Memorializing Your Dog
October 23, 2006
By Sandy Robins
Losing a dog that that’s been your best friend and a beloved family member leaves a huge void in your life. The empty bed, food bowl and discarded toys are a constant reminder of the unconditional love you’ve lost.
It’s okay to grieve. Don’t fight the lump in your throat and uncontrollable tears; these are all normal signs of grief. And don’t be shy. Let your family members, friends, and co-workers know what you are going through. Other pet lovers will understand and will offer much needed support. You might even consider joining a pet loss support group. Your veterinarian or local animal shelter can help you locate one.
And there is one other thing you can do—memorialize your dog. Memorializing not only pays tribute to a pal that brought love and happiness into your life, it can also help with the healing process.
Pet Funerals and Memorial Stones
There are many pet cemeteries and crematoriums around the country that will help you plan a service for your pet. These sensitive professionals can take care of the casket or urn, the service, and even a floral tribute. The International Association of Pet Cemeteries and Crematories (518-594-3000), a non-profit organization, can help you find a reputable place in your area.
When selecting a cemetery, be sure to pick a place that you can visit regularly. A good pet cemetery will keep your pet’s gravesite well maintained, which helps to make each visit a positive experience.
Another memorial is to have a stone or plaque made and positioned in your pet’s favorite spot in the garden. “Memorializing the life of a faithful friend has become increasingly important to pet lovers,” says Charles Wasson, spokesman for a leading manufacturer of cast stone products for pet memorials. Other options include placing a container with your dog’s collar, leash and favorite toy in a corner of the backyard or in your home.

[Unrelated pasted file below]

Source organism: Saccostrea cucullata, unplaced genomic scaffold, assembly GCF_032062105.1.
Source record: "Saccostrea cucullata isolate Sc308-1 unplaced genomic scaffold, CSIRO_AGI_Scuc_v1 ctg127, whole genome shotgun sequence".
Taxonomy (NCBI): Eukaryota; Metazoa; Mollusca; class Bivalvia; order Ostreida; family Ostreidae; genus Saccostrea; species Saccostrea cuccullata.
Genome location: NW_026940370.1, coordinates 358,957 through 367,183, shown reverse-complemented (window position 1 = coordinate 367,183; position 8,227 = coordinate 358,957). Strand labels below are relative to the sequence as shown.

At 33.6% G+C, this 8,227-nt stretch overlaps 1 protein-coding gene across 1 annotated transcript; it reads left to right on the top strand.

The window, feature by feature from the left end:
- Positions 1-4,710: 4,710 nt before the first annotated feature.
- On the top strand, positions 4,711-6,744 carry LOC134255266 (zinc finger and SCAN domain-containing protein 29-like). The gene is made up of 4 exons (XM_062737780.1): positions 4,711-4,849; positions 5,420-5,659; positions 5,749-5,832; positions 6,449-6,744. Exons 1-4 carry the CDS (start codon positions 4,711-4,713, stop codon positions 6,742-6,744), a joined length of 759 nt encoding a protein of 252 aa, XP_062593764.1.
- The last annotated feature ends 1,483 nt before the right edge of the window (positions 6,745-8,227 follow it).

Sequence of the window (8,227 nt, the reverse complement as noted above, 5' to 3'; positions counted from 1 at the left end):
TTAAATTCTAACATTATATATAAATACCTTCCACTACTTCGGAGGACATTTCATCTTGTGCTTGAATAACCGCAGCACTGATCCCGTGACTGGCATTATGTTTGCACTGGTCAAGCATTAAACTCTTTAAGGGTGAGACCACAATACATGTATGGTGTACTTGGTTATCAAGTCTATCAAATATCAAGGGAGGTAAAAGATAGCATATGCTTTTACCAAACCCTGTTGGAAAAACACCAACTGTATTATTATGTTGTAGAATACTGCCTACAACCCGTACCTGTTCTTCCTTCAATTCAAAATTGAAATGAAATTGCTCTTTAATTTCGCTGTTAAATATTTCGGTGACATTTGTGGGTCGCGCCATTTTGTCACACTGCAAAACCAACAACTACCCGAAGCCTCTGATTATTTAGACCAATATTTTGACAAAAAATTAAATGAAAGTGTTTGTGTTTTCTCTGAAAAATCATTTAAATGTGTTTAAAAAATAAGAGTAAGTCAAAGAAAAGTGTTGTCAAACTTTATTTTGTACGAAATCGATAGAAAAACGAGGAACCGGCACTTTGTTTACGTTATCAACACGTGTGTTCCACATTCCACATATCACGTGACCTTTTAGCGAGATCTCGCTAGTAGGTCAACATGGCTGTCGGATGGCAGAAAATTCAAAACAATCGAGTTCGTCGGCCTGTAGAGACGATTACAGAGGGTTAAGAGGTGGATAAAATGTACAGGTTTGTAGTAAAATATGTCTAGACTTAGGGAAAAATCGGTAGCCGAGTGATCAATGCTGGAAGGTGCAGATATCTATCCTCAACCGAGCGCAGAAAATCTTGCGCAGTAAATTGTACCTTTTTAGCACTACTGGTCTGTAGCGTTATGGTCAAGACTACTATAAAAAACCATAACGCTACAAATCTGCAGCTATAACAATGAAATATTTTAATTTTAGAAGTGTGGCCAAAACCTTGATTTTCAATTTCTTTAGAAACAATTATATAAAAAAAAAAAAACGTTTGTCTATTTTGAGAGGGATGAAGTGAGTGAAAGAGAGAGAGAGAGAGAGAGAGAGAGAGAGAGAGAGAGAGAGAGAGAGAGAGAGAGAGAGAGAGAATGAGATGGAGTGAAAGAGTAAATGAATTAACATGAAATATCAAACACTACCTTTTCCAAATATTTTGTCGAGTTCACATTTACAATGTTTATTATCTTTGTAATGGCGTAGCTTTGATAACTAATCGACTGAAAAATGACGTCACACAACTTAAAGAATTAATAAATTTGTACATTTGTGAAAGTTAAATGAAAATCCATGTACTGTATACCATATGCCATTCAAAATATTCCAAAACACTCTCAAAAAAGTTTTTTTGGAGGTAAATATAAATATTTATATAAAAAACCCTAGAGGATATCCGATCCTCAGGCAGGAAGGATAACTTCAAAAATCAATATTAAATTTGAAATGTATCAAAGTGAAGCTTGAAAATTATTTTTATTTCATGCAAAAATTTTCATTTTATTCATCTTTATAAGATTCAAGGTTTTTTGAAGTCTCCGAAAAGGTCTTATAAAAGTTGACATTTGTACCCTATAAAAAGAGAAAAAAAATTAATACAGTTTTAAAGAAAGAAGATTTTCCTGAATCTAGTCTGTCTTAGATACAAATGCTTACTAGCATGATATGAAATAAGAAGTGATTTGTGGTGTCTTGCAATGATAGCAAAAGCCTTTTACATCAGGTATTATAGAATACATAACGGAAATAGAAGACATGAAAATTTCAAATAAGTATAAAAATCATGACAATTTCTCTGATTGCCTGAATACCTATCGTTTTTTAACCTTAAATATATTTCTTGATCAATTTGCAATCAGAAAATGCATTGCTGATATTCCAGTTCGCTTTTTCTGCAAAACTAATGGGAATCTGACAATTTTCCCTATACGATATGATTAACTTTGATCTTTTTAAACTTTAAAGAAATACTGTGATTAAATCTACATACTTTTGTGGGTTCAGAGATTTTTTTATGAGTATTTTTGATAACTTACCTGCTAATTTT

A Simple Cremation
If you want a simple cremation without a memorial service, your veterinarian can make all the arrangements for you. Be sure to advise your vet that you want your pet cremated separately to ensure that the ashes returned to you are you pet’s personal remains. The advantage of cremation is that no matter where you may move in the world, you can take your pet’s ashes with you and keep her close forever.
A shadow box with photographs, your pet’s collar and tags, and a lock of hair is another poignant keepsake. Children often love to participate in this type of project–they may even want to draw a picture or write a personal remembrance to be included with all your special treasures.
A Special Place in the Dog Park
If you and your pal spent many memorable moments in your local dog park, consider enhancing the area by planting a tree in her honor or even purchasing a bench or doggy drinking fountain. That way, other dogs and their human companions can benefit in a very tangible way from your devotion to your departed friend.
Create a Scholarship or Fund
A truly wonderful way to remember a special friend is to offer a memorial scholarship to a veterinary school. Also, if you pet died of a particular disease or illness, think about creating a fund in her name so that you can be actively in involved in raising money to aid future medical research.
Pets Grieve Too
Please remember that other pets in the household could be grieving too. It’s not unusual for dogs to search the house looking for their missing friend. Some even stop eating, become listless and lethargic and show other unusual behaviors. You can comfort remaining doggy pals by spending lots of quality time together. Long walks will do you both good—physically and emotionally.
If your surviving dog is suffering the loss of a canine companion, don’t rush to introduce a new dog to your household too soon. You and she both know that one dog will never replace another.
However, when the time is right, consider adopting an older dog. If your remaining pals are seniors, they may bond better than with a rambunctious puppy. And, because puppies usually find homes more quickly than older dogs, you will be performing an extra good deed. Of course, it goes without saying that the love and affection you receive in return will be immeasurable.
Sandy Robins is an award-winning pet lifestyle writer. Her work appears regularly on MSNBC.com and in various national and international publications. She is a member of the prestigious Dog Writers Association of America and a besotted pet parent.